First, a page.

While traditional crime rates have gone down, cybercrime has been on the rise, driven mainly by a surge in online cheating scams.
To give the police more teeth in tackling this scourge, Senior Minister of State for Home Affairs Desmond Lee said yesterday: "We will continue to renew our legal framework to address the transnational nature of cybercrime and keep pace with the changing tactics of cyber criminals." This could mean amending the Computer Misuse and Cybersecurity Act (CMCA).
Mr Lee was responding to questions posed by Members of Parliament Desmond Choo (Tampines GRC), Christopher de Souza (Holland-Bukit Timah GRC) and Tan Wu Meng (Jurong GRC) on steps taken to deal with the transnational and changing nature of such crimes. "Criminal masterminds can hide outside our borders, while making use of local henchmen to take advantage of unsuspecting Singaporeans," said Dr Tan.
Last year, online credit-for-sex scam cases increased by 1,723 per cent, resulting in a loss of $2.9 million, said Mr Choo.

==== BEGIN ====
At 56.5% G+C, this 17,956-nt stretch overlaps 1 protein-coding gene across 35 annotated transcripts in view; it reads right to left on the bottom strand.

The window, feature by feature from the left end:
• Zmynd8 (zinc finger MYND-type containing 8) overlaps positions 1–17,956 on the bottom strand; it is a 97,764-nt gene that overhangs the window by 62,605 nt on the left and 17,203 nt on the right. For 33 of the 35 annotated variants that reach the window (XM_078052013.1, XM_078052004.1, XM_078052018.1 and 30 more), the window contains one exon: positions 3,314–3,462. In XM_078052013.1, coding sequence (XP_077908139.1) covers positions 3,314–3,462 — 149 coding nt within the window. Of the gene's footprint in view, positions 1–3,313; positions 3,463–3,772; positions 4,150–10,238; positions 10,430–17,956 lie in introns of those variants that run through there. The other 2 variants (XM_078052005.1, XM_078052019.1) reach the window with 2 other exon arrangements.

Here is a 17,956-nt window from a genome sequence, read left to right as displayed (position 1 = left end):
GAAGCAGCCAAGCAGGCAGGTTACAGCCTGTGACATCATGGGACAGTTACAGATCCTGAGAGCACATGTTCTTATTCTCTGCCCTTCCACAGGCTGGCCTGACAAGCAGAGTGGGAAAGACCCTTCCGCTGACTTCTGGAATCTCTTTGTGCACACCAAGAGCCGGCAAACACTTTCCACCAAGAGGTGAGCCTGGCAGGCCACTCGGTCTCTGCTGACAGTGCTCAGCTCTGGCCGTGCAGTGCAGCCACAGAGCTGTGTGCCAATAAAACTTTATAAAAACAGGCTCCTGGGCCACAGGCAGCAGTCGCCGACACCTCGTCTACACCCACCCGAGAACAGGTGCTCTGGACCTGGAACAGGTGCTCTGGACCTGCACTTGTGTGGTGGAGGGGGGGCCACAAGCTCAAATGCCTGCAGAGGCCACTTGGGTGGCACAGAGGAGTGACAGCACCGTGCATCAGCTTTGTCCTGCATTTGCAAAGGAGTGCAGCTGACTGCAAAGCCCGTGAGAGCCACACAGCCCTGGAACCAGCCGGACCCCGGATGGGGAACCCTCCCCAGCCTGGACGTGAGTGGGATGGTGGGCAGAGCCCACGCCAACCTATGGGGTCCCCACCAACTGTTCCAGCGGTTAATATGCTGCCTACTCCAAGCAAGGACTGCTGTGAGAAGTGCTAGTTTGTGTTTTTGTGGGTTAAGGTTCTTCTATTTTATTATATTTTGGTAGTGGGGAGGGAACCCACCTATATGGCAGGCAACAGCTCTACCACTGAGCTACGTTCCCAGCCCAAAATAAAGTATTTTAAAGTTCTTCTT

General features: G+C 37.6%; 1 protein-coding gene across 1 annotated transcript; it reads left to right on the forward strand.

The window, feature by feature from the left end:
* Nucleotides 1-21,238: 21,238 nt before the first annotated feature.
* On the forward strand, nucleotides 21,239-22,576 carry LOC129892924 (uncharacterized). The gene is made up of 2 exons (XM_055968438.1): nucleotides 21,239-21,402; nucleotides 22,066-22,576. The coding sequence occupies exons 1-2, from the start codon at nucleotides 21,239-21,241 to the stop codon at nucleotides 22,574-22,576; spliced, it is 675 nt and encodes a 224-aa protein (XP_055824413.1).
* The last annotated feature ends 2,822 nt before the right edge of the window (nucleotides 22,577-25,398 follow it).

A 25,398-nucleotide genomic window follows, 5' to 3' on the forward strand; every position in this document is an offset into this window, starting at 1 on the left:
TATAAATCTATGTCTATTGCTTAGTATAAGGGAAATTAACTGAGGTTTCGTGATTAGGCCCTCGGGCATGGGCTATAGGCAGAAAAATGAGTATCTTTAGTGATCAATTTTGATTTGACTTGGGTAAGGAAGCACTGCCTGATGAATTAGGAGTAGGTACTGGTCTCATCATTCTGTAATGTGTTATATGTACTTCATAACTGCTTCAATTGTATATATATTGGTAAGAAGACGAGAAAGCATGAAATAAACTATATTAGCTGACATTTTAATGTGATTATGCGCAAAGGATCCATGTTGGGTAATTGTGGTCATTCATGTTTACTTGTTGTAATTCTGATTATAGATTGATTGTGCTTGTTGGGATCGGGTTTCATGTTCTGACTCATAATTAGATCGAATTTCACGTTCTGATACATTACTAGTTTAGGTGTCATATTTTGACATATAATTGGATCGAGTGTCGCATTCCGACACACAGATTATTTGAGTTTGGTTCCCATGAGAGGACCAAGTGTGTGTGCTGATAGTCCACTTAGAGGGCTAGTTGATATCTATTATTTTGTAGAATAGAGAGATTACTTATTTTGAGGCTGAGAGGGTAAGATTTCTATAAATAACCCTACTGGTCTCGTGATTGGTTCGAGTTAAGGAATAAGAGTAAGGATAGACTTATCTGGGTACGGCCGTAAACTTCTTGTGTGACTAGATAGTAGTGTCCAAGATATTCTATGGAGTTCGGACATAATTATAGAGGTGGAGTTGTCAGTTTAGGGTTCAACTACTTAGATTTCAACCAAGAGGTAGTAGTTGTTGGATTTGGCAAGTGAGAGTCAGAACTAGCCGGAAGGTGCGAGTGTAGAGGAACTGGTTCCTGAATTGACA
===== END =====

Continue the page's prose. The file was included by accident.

The borderless and anonymous nature of the Internet pose a special challenge to law enforcement agencies around the world, Mr Lee said. Furthermore, many of the perpetrators are based overseas. As such, "many of these investigations could lead to dead ends" despite close cross-border working relationships between law enforcement agencies.
He stressed the need to step up preventive measures to tackle cybercrime, including engaging online shopping platforms to identify and remove fraudulent advertisers.